In this paper, we combine the key factors of UTAUT2 and health behavior theories to our research model and apply the quantitative structural equations modeling (SEM) approach to analyze the relationships between the variables of the framework. Data for the study was collected using a quantitative questionnaire survey. The survey was a part of a large national research program called Digital Health Revolution (DHR), coordinated by the University of Oulu.

    The paper is composed as follows. In section 2 we introduce the previous research and theories that provide the basis for our empirical model. Section 3 presents the methodology and empirical results. Section 4 provides a discussion on the managerial and theoretical implications and the limitations of the study, as well as providing some suggestions for future research.

    Theoretical Background

    Unified Theory of Acceptance and Use of Technology 2

    In the study by Venkatesh et al [18], eight theories were compared and tested to form UTAUT. The eight theories were as follows: the theory of reasoned action, the technology acceptance model (TAM), the motivational model, the theory of planned behavior (TPB), combined TAM and TPB, the model of personal computer use, the diffusion of innovations theory, and social cognitive theory (SCT). The main goal for UTAUT was to combine the contributions of the fragmented and mature technology acceptance literature and to form a unified theory to explain the use and acceptance of technology by individuals. UTAUT incorporates the four direct determinants of intention and use behavior that have a significant effect on the use and acceptance of a technology: performance expectancy, effort expectancy, social influence, and facilitating conditions. Performance expectancy is defined as the degree to which using a technology will provide benefits to consumers in achieving some goal [16]. Performance expectancy captures the determinants of perceived usefulness, extrinsic motivation, job fit, relative advantages, and outcome expectations from technology acceptance studies [18]. Effort expectancy is defined as the degree of ease associated with consumers’ use of a technology [16], and it captures the determinants of perceived ease of use, complexity, and ease of use [18]. Social influence is determined as the extent to which consumers perceive that important others (eg, family or friends) believe that they should use a technology [16]. Social influence captures the determinants of social factors, subjective norms, and image from the technology acceptance literature [18]. Facilitating conditions are defined as consumers’ perceptions of the external resources and infrastructure that support the use of an information and technology system [16,18]. The definition captures the determinations of perceived behavioral control and compatibility [18]. Facilitating conditions are a direct determinant of behavior in UTAUT and are determined as external conditions that help an individual to perform a behavior. In a consumer context, facilitating conditions can vary between different consumers in relation to application vendors, technology generations, and mobile devices. Thus, consumers who perceive better access to the facilitation conditions will have a higher behavioral intention to use a technology [16].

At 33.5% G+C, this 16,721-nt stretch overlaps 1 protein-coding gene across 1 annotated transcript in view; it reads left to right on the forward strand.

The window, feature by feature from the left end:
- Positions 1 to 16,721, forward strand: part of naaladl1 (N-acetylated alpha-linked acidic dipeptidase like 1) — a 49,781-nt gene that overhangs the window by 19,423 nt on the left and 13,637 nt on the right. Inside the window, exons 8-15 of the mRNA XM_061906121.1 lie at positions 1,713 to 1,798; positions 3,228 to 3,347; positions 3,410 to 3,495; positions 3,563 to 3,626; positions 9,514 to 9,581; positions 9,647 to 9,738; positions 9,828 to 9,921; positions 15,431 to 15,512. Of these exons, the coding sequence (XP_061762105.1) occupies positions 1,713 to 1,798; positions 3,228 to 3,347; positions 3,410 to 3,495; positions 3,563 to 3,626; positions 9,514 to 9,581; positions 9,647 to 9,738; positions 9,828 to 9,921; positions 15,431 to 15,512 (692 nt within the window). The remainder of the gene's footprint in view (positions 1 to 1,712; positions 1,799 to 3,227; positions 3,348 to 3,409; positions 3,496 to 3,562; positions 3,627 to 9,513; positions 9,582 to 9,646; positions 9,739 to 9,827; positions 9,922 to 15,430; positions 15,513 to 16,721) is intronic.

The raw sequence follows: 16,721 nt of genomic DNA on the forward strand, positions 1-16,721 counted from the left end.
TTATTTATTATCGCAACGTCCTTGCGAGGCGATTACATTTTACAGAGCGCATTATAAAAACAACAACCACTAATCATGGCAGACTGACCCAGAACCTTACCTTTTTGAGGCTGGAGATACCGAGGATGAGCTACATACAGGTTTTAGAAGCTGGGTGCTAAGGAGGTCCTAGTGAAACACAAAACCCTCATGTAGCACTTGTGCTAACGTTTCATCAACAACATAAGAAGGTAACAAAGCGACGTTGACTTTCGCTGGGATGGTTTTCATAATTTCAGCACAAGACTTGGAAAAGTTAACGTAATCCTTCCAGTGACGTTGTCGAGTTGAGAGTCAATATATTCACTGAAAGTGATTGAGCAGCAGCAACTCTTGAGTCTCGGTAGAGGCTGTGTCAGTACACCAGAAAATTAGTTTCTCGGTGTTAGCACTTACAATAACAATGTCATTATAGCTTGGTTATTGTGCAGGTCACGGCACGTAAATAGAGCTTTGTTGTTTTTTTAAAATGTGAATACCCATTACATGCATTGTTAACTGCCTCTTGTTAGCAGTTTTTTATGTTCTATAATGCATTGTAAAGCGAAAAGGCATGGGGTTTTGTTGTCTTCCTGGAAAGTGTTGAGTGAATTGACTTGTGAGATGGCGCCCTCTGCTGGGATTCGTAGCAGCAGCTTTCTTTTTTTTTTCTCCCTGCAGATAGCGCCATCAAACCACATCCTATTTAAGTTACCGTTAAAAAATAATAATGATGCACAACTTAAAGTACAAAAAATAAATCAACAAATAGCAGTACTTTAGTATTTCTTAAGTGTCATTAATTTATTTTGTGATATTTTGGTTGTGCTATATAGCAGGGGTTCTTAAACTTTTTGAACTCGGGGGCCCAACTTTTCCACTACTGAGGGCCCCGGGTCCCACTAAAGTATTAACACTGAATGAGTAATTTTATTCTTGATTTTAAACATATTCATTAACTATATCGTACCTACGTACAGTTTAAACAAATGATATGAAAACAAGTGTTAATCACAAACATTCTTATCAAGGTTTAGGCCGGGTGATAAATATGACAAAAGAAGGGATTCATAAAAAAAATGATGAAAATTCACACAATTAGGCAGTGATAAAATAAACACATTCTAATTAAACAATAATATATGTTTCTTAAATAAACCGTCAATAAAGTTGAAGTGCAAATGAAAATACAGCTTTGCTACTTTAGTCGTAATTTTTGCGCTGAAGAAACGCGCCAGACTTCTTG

UTAUT has been successfully adapted and tested in a wide range of contexts such as e-learning [28], mobile services [29,30], mobile banking and mp3 player usage [31], and eHealth [24]. Even though widely used, UTAUT has also been criticized because it was only developed and tested to predict technology acceptance in an organizational context [32]. To close this gap, Venkatesh et al [16] updated and extended the original UTAUT to study technology acceptance and use in a consumer mobile technology context and proposed UTAUT2. The new model incorporates three new constructs: hedonic motivation, price value, and habit. Hedonic motivation is determined as the enjoyment that an individual perceives from using a technology, price value refers to the perceived value that exceeds the monetary cost of using the technology, and habit is determined as the extent to which an individual will perform a behavior automatically because of learning [16].

    Health Behavior Theories

    As noted earlier, the intention to use preventive eHealth services is similar to the intention to engage in health protective behavior. It is therefore crucial to apply theories of health behavior to the study of the acceptance and use of preventive eHealth services. Similar findings have been stated by Riley et al [23], who found evidence for the need for health behavior theories to be applied in the development of user-centric eHealth technologies. Additionally, West et al [25] found a similar need in their study of mobile phone diet apps. Three theories of health protective behavior—namely the health belief model (HBM), protection motivation theory, and SCT—have been successfully adapted in a preventive eHealth context by several researchers [11,19,22,24,33].